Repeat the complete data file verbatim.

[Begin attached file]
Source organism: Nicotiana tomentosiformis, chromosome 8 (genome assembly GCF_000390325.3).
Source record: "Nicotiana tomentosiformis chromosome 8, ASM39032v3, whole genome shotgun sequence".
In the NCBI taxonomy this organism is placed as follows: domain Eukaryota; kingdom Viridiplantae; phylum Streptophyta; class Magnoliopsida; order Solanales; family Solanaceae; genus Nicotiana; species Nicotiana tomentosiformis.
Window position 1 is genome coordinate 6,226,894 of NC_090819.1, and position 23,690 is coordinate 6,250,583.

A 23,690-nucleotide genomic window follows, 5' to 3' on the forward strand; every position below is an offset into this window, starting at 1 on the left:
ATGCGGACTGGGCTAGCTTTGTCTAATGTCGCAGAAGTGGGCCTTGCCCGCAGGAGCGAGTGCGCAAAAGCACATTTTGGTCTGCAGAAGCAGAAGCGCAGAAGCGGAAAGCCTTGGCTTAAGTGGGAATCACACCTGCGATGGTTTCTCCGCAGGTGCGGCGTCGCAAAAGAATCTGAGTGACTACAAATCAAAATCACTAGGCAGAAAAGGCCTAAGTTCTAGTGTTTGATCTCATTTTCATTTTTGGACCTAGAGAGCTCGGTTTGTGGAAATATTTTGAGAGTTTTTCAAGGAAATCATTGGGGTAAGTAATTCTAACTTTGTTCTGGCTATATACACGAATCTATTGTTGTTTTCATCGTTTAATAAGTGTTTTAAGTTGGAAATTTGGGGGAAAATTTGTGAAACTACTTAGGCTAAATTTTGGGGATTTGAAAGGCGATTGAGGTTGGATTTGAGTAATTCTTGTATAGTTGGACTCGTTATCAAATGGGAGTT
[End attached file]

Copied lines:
Source organism: Nicotiana tomentosiformis, chromosome 8 (genome assembly GCF_000390325.3).
Source record: "Nicotiana tomentosiformis chromosome 8, ASM39032v3, whole genome shotgun sequence".
In the NCBI taxonomy this organism is placed as follows: domain Eukaryota; kingdom Viridiplantae; phylum Streptophyta; class Magnoliopsida; order Solanales; family Solanaceae; genus Nicotiana; species Nicotiana tomentosiformis.
Window position 1 is genome coordinate 6,226,894 of NC_090819.1, and position 23,690 is coordinate 6,250,583.

A 23,690-nucleotide genomic window follows, 5' to 3' on the forward strand; every position below is an offset into this window, starting at 1 on the left:
ATGCGGACTGGGCTAGCTTTGTCTAATGTCGCAGAAGTGGGCCTTGCCCGCAGGAGCGAGTGCGCAAAAGCACATTTTGGTCTGCAGAAGCAGAAGCGCAGAAGCGGAAAGCCTTGGCTTAAGTGGGAATCACACCTGCGATGGTTTCTCCGCAGGTGCGGCGTCGCAAAAGAATCTGAGTGACTACAAATCAAAATCACTAGGCAGAAAAGGCCTAAGTTCTAGTGTTTGATCTCATTTTCATTTTTGGACCTAGAGAGCTCGGTTTGTGGAAATATTTTGAGAGTTTTTCAAGGAAATCATTGGGGTAAGTAATTCTAACTTTGTTCTGGCTATATACACGAATCTATTGTTGTTTTCATCGTTTAATAAGTGTTTTAAGTTGGAAATTTGGGGGAAAATTTGTGAAACTACTTAGGCTAAATTTTGGGGATTTGAAAGGCGATTGAGGTTGGATTTGAGTAATTCTTGTATAGTTGGACTCGTTATCAAATGGGAGTT